The hardest part is to keep going.
If you are able to stick to this for six months or more, there is a very high chance you won’t quit. As you go, you’ll find that you are doing well and a lot of like minded people.
Quiting is always easy.
2) Extra Practice Never Hurts
There is a need to also understand that if you get some extra free time, it doesn’t hurt to practice playing the piano for a few more hours.
For example, a lot of people get a week of on Christmas. Of course, it’s to spend time with your family and rest.
However, there is no way you can’t find an hour a day when all you do is drink hot chocolate and watch christmas movies all day long. It’s all about perspectives.
3) It’s Not About How Fast You Play
People love watching professional paino players. And most of them have their fingers literally flying all over the keys.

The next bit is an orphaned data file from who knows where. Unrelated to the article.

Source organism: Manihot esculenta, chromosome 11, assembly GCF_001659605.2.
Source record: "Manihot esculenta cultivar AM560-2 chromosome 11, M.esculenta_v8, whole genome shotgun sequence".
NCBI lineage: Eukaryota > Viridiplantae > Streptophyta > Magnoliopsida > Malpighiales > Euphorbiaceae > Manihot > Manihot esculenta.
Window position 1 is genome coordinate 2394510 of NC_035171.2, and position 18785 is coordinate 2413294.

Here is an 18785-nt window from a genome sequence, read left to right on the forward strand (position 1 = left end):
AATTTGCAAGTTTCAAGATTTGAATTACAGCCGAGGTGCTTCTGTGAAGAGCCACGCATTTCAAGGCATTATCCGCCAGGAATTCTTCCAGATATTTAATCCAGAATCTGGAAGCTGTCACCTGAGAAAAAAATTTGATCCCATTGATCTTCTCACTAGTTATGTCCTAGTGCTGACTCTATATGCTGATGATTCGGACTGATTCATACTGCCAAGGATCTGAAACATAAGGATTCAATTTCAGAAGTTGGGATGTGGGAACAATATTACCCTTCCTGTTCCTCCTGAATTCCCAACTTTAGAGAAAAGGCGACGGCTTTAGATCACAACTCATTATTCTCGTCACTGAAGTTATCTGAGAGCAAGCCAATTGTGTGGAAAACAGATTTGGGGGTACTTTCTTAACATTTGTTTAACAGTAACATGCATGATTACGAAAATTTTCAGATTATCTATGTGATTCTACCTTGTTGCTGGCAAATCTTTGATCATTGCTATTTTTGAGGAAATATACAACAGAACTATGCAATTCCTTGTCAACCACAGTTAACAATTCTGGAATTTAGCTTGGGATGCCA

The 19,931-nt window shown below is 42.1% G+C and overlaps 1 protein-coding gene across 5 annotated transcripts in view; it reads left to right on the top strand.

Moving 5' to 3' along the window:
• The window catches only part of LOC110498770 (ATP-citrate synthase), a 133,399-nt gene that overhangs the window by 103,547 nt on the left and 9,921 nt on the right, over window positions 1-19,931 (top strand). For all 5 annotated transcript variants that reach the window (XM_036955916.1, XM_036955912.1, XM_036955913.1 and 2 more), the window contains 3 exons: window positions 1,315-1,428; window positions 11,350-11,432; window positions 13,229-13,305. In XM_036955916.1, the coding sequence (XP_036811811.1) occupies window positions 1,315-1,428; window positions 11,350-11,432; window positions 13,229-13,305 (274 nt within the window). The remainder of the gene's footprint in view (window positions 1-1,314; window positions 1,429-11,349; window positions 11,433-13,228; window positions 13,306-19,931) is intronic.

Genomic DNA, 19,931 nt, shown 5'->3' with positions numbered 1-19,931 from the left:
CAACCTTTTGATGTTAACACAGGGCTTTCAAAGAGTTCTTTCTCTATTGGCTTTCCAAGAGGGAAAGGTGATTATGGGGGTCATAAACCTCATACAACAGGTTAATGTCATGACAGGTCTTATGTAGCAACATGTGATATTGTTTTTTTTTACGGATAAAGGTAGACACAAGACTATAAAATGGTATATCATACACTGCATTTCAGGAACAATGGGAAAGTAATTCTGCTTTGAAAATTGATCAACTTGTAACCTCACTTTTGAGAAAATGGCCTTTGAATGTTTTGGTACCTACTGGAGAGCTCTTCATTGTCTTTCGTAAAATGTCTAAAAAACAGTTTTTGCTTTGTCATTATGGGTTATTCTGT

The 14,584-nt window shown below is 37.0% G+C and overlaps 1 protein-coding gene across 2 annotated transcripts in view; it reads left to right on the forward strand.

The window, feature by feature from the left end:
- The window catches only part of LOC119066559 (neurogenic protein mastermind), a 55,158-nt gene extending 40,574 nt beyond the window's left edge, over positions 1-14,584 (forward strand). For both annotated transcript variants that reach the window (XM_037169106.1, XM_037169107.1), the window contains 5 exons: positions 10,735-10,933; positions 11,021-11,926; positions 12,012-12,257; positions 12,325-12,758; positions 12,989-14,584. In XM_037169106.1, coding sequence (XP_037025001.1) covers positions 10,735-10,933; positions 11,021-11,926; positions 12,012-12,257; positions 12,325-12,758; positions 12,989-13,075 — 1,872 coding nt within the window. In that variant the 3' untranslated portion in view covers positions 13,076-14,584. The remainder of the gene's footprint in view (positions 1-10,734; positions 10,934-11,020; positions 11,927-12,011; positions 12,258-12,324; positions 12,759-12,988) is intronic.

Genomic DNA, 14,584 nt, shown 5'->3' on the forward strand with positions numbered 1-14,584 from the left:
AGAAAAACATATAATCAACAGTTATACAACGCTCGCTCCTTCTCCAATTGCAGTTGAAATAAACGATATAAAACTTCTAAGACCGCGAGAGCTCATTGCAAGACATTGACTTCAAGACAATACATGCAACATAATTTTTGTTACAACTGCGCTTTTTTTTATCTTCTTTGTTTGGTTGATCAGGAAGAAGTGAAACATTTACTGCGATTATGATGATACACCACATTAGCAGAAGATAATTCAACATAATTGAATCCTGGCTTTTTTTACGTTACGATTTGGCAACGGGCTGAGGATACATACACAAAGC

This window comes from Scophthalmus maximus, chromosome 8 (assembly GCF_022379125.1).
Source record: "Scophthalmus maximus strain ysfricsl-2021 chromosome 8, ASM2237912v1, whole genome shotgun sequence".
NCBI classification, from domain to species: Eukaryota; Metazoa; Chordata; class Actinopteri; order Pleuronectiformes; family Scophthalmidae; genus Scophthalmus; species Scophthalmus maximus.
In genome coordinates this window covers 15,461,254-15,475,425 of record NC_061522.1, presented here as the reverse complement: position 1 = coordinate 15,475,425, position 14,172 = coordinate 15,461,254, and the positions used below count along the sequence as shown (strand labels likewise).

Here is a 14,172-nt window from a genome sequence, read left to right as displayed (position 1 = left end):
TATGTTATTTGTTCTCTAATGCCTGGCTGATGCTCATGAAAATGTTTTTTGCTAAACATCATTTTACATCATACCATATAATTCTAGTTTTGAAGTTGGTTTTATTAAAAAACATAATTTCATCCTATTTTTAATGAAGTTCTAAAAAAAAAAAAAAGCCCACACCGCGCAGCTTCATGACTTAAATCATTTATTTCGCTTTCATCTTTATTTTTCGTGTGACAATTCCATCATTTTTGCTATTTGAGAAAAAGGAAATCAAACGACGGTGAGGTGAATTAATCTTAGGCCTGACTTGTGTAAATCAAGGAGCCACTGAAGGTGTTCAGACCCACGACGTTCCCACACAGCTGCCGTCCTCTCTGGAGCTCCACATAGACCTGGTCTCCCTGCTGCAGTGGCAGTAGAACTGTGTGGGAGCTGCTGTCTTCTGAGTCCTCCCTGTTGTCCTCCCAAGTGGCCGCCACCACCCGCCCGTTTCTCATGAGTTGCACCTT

They play so fast that you can’t keep up.
You know what?
It took them years and years of practice (unless it’s a six year old prodigy) to be able to play the piano like this.
What do you think will happen when you try to parrot their way of playing?
It’s going to be bad.
When you play the piano too quickly, you start missing notes and playing sloppily. Don’t you think you’ll be way better off playing slowly but properly? That’s important to understand.
Muscle memory doesn’t come right away. And even when it does, you still have to practice often to be able to play this fast.
Consider doing this: